Travis County Looks at Possible Norwood Link in Murder

The Travis County district attorney’s office is discussing whether to review a 1985 murder case in connection with Mark Norwood, raising new questions about whether another innocent man could be in prison for a murder linked to the former handyman and carpet layer. 

Dennis Davis, a former Austin recording studio owner, was convicted last year of murdering his ex-girlfriend Natalie Antonetti in 1985. But the manner in which Antonetti was murdered is eerily similar to the two killings with which Norwood has already been connected. 

"That’s why the discussion needs to occur, based on the similarities," Buddy Meyer, a Travis County assistant district attorney, said Friday. Meyer said his office is discussing whether to review the Davis conviction and compare the evidence in the Antonetti murder to the other two murder cases.

Norwood, 57, was arrested in November and charged with the 1986 murder of Christine Morton in North Austin. His DNA, along with Christine Morton's blood, was identified on a blue bandana found near the murder scene. Norwood's DNA was also identified on a pubic hair found at the scene of the 1988 murder of Debra Masters Baker in Austin. He has not been charged in connection with her death but is considered a suspect.

All three women were beaten to death as they slept. The assailant entered their homes in the early morning hours, and all three were bludgeoned with a large, blunt wooden object. The three women were all attractive brunette mothers in their 30s. And each of the murders occurred on the 13th day of the month. 

 

The women also lived in close proximity to Norwood, who worked as a handyman and carpet installer. Norwood lived about 12 miles from Morton, a few blocks from Baker and about nine miles away from Antonetti. 

Meyer said the district attorney’s office would probably decide within a week or two whether to conduct a review of the Antonetti case.

Wade Russell, the lawyer for Dennis Davis, said he had hoped that developments in the Morton and Baker cases would prompt Travis County officials to review his client's case. 

"I hope there is some connection to Mr. Norwood," Russell said. "But I can't tell you right now what that would be other than the M.O. being similar."

Davis was sentenced to 36 years in prison last year, following a 2006 tip to police from his then-estranged wife who said he told her that he had “sinned against God and man.” The case that Travis County prosecutors presented was based entirely on circumstantial evidence.

Davis' wife later reconciled with him and refused to cooperate. But the woman whom Davis told police he was with the night of the murder told investigators that she did not have an entry in her journal noting that she was with him when the police called, and that it was something she would have recorded. Another ex-girlfriend told the jury that Davis had confessed to her years earlier but that she had been too afraid to come forward.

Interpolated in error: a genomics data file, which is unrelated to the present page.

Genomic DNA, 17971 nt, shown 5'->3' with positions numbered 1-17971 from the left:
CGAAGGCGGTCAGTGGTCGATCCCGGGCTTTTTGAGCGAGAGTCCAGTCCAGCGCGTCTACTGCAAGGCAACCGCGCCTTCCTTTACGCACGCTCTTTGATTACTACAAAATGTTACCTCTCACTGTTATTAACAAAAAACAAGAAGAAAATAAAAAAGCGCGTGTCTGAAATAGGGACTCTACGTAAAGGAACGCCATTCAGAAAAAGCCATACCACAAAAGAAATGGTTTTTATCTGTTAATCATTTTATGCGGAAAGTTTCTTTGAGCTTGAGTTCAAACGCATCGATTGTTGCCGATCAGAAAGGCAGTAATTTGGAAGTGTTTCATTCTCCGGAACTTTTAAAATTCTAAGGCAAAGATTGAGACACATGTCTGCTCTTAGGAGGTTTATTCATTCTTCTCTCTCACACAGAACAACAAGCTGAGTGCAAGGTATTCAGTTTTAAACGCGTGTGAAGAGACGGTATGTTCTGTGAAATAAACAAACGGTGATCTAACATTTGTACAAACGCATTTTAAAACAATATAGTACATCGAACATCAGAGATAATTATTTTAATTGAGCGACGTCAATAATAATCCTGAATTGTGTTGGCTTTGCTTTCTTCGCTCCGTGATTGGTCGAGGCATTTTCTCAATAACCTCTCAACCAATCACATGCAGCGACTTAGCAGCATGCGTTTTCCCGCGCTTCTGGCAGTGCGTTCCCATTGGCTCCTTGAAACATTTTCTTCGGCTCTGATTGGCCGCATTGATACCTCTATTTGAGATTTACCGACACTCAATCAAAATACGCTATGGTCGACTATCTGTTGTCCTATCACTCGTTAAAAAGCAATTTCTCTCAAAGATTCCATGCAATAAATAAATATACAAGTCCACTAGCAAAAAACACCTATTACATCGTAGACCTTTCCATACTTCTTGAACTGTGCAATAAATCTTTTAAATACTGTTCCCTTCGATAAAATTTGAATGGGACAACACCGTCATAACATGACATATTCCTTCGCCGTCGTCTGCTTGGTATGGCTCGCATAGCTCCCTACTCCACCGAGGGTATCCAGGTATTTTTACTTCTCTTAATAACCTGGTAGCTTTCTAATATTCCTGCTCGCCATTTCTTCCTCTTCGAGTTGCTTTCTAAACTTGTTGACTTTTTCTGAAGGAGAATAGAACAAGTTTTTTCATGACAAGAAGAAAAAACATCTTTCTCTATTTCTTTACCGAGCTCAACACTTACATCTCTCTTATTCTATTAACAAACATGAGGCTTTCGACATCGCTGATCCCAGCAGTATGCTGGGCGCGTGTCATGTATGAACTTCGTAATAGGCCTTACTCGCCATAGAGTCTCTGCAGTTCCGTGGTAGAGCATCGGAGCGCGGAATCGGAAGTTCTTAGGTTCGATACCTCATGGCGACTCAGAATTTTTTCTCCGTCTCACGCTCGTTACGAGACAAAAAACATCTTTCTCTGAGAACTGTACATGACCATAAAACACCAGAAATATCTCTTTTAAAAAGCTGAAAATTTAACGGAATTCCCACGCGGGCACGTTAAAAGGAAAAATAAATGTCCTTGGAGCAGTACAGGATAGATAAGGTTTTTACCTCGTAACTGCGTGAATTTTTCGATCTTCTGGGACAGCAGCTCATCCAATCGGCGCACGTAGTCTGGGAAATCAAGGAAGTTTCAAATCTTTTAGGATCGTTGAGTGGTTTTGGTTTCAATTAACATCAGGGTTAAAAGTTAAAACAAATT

Russell said he knows of little physical evidence that might be available for DNA comparison. One item police might use for comparison, he said, is a pair of men's size 32 underwear that was found near the pool at the apartment complex where Antonetti lived. Antonetti had gone for a walk by the pool on the night before she was murdered. DNA on the underwear was tested but did not match Davis or any other suspects.

 

The discovery of Norwood's DNA last year on the bandana found near the Morton home led to the exoneration of Christine Morton's husband, Michael Morton, who was convicted of her murder in 1987 and served 25 years of a life sentence.

Norwood's lawyer, Russell Hunt Jr., of Georgetown, has said his client is not a murderer and that he has denied killing Morton or Baker. Hunt said Tuesday morning that he was unaware of the Antonetti case. Norwood appeared in court for the first time this month, and the next hearing in his case is scheduled for Feb. 22. He is being held in the Williamson County Jail, with bail set at $750,000.

Meanwhile, Morton's lawyers are pursuing a court of inquiry to determine whether the prosecutor who sent him to prison a quarter-century ago committed criminal misconduct.

Morton's lawyers have discovered that there was evidence back in 1987 when Michael Morton was tried that indicated someone else killed his wife. There was a transcript of a conversation between the lead investigator and Christine Morton's mother in which she told the sergeant that the couple's 3-year-old son, Eric, described the murderer to her: a "monster" with a big mustache who was not his father.

There were also reports from neighbors of a suspicious man in a green van seen several times getting out of the vehicle and walking into the woods behind the Mortons' home. And there were reports that Christine Morton's credit card had been used and a check with her forged signature had been cashed after her death.

Morton's lawyers allege that then-prosecutor Ken Anderson — who is now a state district judge — knew about the evidence and deliberately withheld it from the trial judge and from Morton's lawyers. They've asked Bexar County State District Judge Sid Harle to convene a court of inquiry to determine whether Anderson should face criminal charges for prosecutorial misconduct.

Anderson has denied any wrongdoing in the case and has objected to efforts to convene a court of inquiry, calling the allegations against him "unjustified and insupportable." Even if the claims were valid, Anderson has argued, the statute of limitations has expired. 

Harle has scheduled a hearing on the court of inquiry matter for Feb. 10.

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